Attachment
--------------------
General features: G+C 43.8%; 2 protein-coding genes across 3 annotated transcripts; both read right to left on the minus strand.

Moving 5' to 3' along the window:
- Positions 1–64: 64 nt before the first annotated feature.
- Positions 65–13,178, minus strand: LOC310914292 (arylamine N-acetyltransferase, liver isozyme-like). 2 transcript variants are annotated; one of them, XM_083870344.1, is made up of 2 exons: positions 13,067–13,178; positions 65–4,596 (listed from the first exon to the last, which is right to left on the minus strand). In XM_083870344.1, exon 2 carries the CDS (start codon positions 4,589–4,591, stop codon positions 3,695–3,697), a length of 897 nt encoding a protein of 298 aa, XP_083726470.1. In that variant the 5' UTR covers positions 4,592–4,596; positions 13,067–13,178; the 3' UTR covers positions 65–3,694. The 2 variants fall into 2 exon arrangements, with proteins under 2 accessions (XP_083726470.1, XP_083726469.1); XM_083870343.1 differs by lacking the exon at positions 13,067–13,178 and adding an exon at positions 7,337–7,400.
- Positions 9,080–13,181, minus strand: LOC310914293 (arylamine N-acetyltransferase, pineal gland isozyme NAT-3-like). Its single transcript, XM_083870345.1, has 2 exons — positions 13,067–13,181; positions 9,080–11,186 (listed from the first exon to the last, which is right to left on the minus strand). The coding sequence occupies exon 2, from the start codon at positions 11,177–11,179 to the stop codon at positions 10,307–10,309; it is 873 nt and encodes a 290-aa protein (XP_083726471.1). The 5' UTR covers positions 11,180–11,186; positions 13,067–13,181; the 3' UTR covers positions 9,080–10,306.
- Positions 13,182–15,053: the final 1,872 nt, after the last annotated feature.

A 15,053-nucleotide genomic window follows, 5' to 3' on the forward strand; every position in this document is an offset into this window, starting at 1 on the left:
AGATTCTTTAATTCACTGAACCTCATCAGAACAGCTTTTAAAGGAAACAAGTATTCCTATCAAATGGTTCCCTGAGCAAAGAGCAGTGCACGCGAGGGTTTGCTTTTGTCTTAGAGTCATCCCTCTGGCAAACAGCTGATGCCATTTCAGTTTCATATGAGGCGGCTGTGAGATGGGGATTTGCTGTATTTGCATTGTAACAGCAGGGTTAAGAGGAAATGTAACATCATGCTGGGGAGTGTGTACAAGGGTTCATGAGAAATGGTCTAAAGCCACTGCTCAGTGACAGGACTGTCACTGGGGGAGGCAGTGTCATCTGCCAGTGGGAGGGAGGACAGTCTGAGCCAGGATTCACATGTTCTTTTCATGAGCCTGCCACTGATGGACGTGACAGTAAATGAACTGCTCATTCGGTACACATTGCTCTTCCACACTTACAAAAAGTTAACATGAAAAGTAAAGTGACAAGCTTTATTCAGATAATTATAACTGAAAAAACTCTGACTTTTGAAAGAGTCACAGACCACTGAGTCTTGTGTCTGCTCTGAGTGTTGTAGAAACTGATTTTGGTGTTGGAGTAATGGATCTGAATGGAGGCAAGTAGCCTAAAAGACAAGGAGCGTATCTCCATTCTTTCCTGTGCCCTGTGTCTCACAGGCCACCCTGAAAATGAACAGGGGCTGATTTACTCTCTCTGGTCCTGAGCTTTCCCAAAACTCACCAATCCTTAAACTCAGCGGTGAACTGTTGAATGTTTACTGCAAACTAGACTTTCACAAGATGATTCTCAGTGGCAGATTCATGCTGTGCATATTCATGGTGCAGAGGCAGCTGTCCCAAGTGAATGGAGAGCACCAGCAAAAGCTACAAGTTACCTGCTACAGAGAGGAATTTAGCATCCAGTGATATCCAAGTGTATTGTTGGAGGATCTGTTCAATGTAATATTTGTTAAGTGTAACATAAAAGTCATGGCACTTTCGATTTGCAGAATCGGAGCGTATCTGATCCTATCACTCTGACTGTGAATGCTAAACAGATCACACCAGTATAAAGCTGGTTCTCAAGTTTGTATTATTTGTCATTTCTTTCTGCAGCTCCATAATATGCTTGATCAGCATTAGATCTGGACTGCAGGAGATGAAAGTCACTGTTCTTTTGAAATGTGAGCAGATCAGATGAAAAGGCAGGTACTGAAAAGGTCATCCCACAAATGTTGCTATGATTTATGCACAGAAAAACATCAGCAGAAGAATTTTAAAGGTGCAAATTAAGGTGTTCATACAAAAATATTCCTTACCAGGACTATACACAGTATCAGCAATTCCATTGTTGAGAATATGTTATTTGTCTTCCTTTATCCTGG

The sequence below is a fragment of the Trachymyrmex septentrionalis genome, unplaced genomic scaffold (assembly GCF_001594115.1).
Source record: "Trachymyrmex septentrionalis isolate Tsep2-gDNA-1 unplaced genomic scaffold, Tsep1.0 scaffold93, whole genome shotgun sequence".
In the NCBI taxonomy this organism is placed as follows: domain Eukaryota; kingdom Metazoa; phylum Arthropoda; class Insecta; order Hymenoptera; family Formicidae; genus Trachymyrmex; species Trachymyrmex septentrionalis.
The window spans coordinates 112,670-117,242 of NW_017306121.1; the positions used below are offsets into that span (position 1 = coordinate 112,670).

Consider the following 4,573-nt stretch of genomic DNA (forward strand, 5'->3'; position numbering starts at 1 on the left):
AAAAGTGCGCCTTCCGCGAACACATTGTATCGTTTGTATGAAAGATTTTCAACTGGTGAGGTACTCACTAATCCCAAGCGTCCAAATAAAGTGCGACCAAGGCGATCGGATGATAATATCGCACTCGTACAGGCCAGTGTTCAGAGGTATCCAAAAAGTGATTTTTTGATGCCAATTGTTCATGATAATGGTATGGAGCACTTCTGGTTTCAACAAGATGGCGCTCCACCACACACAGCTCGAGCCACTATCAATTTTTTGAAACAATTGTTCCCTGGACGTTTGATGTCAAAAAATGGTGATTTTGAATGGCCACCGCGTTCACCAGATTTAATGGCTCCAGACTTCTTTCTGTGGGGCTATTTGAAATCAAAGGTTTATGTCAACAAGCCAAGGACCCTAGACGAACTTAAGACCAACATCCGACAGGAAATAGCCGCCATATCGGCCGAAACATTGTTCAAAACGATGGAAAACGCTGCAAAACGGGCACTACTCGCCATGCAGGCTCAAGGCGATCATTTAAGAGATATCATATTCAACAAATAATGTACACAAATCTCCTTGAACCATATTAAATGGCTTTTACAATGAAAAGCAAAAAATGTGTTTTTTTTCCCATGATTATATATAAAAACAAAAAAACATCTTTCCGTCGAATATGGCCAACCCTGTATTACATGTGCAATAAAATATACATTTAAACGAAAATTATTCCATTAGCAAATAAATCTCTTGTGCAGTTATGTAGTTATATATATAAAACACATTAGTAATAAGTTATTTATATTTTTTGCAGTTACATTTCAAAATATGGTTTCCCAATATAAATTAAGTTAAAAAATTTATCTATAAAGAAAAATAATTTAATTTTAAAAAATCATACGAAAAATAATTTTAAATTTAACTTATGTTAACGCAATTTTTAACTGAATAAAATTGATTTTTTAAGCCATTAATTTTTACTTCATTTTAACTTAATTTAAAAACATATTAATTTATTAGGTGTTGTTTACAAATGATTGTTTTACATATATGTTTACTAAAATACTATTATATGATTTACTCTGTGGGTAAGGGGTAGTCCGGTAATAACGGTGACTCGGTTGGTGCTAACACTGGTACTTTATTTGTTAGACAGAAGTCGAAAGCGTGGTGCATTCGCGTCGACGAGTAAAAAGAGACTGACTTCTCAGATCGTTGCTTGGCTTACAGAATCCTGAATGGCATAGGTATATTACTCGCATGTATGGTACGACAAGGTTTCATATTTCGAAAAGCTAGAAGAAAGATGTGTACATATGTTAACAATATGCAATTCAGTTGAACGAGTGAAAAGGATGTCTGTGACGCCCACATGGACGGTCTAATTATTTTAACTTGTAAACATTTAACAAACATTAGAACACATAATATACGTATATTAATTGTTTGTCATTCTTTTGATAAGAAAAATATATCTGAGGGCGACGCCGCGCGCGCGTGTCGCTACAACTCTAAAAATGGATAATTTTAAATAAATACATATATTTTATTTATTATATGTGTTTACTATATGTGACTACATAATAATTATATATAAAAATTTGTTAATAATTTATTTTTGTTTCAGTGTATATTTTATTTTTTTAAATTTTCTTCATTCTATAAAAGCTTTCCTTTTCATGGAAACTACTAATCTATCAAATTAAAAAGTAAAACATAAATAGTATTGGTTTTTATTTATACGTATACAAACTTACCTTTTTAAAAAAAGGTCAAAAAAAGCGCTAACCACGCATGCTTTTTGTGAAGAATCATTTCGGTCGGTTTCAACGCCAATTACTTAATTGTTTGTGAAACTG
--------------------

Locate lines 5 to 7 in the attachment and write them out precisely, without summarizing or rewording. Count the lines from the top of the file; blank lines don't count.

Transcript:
- Positions 9,080–13,181, minus strand: LOC310914293 (arylamine N-acetyltransferase, pineal gland isozyme NAT-3-like). Its single transcript, XM_083870345.1, has 2 exons — positions 13,067–13,181; positions 9,080–11,186 (listed from the first exon to the last, which is right to left on the minus strand). The coding sequence occupies exon 2, from the start codon at positions 11,177–11,179 to the stop codon at positions 10,307–10,309; it is 873 nt and encodes a 290-aa protein (XP_083726471.1). The 5' UTR covers positions 11,180–11,186; positions 13,067–13,181; the 3' UTR covers positions 9,080–10,306.
- Positions 13,182–15,053: the final 1,872 nt, after the last annotated feature.

A 15,053-nucleotide genomic window follows, 5' to 3' on the forward strand; every position in this document is an offset into this window, starting at 1 on the left: